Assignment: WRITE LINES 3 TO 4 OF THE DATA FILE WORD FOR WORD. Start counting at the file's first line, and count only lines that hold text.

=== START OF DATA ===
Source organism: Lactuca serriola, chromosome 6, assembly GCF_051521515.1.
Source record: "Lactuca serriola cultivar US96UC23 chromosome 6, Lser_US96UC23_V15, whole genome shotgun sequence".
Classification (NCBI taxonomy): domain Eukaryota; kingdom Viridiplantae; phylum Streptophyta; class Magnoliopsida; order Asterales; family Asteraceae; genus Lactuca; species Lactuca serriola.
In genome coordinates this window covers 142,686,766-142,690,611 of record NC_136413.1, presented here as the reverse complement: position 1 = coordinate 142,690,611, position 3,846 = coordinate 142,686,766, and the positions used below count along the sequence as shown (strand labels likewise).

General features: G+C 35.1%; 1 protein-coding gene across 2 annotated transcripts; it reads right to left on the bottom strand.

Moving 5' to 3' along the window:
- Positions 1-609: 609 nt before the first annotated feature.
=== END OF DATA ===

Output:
Classification (NCBI taxonomy): domain Eukaryota; kingdom Viridiplantae; phylum Streptophyta; class Magnoliopsida; order Asterales; family Asteraceae; genus Lactuca; species Lactuca serriola.
In genome coordinates this window covers 142,686,766-142,690,611 of record NC_136413.1, presented here as the reverse complement: position 1 = coordinate 142,690,611, position 3,846 = coordinate 142,686,766, and the positions used below count along the sequence as shown (strand labels likewise).